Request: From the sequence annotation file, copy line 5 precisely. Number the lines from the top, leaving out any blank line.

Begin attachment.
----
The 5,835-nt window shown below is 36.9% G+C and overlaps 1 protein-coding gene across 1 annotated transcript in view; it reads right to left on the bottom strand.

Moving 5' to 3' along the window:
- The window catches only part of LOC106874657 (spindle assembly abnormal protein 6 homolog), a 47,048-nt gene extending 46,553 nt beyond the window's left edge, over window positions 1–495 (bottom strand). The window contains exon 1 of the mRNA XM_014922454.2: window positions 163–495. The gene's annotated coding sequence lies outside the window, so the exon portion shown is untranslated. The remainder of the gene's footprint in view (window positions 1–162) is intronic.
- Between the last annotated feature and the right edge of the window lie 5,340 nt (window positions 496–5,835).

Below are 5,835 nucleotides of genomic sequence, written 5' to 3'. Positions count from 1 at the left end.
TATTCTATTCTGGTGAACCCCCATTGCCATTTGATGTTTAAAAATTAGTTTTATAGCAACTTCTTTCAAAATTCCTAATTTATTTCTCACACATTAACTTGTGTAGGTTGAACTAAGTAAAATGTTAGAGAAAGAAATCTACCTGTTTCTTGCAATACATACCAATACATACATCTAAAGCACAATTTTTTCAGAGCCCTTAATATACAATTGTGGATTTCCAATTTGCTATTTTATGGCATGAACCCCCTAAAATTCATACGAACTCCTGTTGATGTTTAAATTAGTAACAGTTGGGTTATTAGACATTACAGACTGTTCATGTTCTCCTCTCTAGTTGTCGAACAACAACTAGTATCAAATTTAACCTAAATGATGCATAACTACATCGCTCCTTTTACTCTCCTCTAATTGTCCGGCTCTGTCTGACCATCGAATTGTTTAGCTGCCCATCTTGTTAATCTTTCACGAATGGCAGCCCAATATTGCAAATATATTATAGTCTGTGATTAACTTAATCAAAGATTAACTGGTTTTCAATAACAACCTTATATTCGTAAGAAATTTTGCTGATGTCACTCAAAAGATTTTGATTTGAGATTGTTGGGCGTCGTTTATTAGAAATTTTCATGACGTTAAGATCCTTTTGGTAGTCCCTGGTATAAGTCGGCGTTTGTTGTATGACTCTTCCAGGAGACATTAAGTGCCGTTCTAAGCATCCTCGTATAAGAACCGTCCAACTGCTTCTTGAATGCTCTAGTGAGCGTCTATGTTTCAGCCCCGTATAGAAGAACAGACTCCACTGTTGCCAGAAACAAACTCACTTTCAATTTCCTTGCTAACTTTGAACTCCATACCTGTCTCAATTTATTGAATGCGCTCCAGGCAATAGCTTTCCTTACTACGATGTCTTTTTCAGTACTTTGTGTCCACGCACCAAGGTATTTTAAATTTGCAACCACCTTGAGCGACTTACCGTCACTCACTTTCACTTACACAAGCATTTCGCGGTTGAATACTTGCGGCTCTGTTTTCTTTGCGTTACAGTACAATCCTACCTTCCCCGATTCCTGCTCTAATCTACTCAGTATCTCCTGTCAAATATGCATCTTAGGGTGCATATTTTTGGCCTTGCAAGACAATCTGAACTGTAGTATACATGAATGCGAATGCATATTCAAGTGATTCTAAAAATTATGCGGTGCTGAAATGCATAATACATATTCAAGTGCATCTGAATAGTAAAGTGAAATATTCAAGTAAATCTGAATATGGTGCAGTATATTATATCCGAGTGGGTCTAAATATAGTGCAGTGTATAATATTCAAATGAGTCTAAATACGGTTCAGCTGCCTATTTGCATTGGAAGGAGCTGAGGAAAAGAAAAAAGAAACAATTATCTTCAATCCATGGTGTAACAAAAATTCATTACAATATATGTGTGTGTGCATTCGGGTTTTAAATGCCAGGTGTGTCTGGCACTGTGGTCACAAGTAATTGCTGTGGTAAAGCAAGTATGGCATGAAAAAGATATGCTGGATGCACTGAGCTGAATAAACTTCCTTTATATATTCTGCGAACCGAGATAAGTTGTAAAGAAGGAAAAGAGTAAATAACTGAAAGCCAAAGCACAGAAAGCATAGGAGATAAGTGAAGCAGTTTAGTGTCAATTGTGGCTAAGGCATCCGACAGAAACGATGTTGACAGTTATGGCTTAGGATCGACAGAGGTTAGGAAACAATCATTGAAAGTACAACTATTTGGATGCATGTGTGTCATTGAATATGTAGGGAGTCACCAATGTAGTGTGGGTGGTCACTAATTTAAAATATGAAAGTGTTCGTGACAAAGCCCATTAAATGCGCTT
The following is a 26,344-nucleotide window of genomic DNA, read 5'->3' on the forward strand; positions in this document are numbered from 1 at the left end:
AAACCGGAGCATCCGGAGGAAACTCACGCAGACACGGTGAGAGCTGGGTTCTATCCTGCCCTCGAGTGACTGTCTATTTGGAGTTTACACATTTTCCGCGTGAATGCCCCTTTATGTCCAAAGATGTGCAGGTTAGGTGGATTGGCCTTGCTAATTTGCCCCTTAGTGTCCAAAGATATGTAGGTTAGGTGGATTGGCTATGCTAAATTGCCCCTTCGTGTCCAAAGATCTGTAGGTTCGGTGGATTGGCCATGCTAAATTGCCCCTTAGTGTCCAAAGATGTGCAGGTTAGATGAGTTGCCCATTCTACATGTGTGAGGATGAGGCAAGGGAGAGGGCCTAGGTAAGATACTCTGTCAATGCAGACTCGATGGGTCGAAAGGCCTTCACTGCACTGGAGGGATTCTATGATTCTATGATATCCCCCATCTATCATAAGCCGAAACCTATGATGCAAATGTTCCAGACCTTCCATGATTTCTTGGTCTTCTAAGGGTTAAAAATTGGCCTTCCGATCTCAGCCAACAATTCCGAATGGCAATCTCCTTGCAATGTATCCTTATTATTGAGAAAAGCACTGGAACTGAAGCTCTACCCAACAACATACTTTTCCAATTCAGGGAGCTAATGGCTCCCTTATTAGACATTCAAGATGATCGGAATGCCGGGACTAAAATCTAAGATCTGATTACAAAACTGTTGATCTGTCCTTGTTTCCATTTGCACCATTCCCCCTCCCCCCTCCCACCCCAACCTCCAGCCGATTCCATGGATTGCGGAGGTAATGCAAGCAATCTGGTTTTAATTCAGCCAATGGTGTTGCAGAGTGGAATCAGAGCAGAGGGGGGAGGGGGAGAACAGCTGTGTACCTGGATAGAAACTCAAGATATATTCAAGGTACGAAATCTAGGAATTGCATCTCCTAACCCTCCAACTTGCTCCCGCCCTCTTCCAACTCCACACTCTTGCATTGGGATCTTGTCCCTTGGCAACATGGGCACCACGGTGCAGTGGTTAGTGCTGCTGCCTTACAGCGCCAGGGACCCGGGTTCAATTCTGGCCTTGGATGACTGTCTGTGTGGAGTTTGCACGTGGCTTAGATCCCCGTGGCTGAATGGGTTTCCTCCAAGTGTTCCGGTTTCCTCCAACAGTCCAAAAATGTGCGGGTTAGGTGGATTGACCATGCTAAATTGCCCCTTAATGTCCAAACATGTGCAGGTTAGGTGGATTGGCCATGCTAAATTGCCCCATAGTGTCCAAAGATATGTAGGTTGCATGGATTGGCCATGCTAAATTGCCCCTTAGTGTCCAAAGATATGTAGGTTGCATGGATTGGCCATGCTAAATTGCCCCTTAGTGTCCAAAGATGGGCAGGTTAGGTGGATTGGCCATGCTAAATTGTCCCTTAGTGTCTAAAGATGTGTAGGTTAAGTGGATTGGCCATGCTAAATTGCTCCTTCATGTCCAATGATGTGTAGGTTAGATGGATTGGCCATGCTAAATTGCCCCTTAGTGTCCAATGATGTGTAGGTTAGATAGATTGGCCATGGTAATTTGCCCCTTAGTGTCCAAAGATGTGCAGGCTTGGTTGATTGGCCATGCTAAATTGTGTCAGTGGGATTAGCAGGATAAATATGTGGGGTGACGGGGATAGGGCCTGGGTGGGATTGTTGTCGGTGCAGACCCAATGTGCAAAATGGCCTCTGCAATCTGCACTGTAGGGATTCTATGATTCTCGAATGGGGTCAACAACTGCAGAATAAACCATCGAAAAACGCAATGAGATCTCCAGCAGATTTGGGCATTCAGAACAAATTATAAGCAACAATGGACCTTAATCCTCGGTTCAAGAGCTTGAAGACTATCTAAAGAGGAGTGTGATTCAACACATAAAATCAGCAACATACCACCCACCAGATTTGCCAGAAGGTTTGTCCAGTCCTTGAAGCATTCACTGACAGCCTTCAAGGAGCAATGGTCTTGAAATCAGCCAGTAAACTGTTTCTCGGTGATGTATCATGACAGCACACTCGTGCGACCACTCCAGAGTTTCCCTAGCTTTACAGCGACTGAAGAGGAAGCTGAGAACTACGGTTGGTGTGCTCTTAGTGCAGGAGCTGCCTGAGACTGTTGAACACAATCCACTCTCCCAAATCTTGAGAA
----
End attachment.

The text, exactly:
Below are 5,835 nucleotides of genomic sequence, written 5' to 3'. Positions count from 1 at the left end.